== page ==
Tags: Dr. Joseph Maroon Not Speaking for League on Head Injuries | Says NFL

Dr. Joseph Maroon Not Speaking for League on CTE, Says NFL

By    |   Thursday, 19 Mar 2015 11:26 AM

An NFL executive said Dr. Joseph Maroon doesn't speak for the league after the Pittsburgh Steelers team neurosurgeon said he believed the head injury problem of Chronic Traumatic Encephelopathy (CTE) was "over-exaggerated."

Maroon made the comment to NBC Sports while discussing the retirement of San Francisco 49ers rookie Chris Borland after his first season out of fear of head injuries.

"I think the problem of CTE, although real, is …being over-exaggerated and it's being extrapolated to youth football and to high school football," said Maroon.

Jeff Miller, the league's senior vice president of health and safety policy, responded to Maroon's comments.

Miller told NBC Sports that the NFL needs to act conservatively to make sure players get the treatment they need and the league will act in the best interest of the players.

"Joe Maroon doesn't speak for the NFL, nor we for him," said Miller. "He is well-known neurosurgeon who has a great deal of experience in this field, and his opinion, like those of many other neurosurgeons and neuroscientists, deserves respect. There are obviously competing views on this. We've heard perspectives from many different quarters on exactly this issue of CTE."

While noting that NFL games were being managed for head injuries better and safer than ever, Maroon went on to say that youths tend to get hurt doing a number of other things worse than playing football.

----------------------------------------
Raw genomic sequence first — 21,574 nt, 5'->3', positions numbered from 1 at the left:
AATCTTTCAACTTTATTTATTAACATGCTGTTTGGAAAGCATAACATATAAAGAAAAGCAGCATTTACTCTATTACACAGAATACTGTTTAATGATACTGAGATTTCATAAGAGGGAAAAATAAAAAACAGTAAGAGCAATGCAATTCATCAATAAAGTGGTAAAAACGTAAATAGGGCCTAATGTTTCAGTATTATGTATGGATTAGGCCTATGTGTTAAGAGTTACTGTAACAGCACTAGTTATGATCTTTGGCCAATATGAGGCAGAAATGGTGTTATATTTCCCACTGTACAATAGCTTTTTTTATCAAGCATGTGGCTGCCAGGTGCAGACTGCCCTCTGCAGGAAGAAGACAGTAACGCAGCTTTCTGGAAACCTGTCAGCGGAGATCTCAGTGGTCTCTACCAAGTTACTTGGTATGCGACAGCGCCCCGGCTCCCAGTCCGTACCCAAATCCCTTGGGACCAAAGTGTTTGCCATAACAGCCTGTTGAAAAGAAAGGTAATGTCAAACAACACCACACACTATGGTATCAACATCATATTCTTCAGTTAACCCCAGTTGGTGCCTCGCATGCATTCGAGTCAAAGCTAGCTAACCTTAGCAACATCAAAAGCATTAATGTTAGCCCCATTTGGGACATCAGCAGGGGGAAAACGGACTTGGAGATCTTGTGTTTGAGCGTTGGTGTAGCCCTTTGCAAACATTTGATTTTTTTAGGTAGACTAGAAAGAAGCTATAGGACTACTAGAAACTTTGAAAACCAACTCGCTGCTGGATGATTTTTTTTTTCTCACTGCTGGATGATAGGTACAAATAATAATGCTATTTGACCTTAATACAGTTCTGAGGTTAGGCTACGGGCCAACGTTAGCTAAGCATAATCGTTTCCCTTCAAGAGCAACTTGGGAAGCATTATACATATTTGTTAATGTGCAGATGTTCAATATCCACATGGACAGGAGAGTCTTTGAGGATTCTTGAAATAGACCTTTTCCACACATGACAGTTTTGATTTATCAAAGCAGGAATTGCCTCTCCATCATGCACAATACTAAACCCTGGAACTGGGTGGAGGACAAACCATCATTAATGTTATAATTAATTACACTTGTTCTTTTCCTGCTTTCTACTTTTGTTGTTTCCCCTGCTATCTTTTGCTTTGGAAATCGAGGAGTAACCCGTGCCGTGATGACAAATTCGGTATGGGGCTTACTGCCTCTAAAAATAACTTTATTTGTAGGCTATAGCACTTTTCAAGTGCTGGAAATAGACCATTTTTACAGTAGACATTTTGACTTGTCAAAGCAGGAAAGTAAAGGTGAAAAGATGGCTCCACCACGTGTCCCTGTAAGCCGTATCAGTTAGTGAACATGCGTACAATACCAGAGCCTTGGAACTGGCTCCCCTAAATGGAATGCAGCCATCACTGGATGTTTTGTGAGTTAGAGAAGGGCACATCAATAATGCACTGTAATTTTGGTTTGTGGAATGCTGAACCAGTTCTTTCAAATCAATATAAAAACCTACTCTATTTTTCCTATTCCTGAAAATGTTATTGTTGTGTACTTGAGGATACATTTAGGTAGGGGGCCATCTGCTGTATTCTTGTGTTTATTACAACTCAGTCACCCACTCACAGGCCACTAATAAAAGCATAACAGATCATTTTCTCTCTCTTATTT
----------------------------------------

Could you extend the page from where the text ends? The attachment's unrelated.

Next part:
"There are more injuries to kids from falling off of bikes, scooters, falling in playgrounds, than there are in youth football," said Maroon. "Again, it’s never been safer. Can we improve? Yes. We have to do better all the time to make it safer. But I think if a kid is physically able to do it and wants to do it, I think our job is to continue to make it safer. But it's much more dangerous riding a bike or a skateboard than playing youth football."

Borland was just one of several high-profile NFL retirements in the last month because of injuries. Others included veterans Jason Worilds, Jake Locker and Patrick Willis.

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An NFL executive said Dr. Joseph Maroon doesn't speak for the league after the Pittsburgh Steelers team neurosurgeon said he believed the head injury problem of Chronic Traumatic Encephelopathy (CTE) was "over-exaggerated."
Dr. Joseph Maroon Not Speaking for League on Head Injuries, Says NFL
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2015-26-19
Thursday, 19 Mar 2015 11:26 AM
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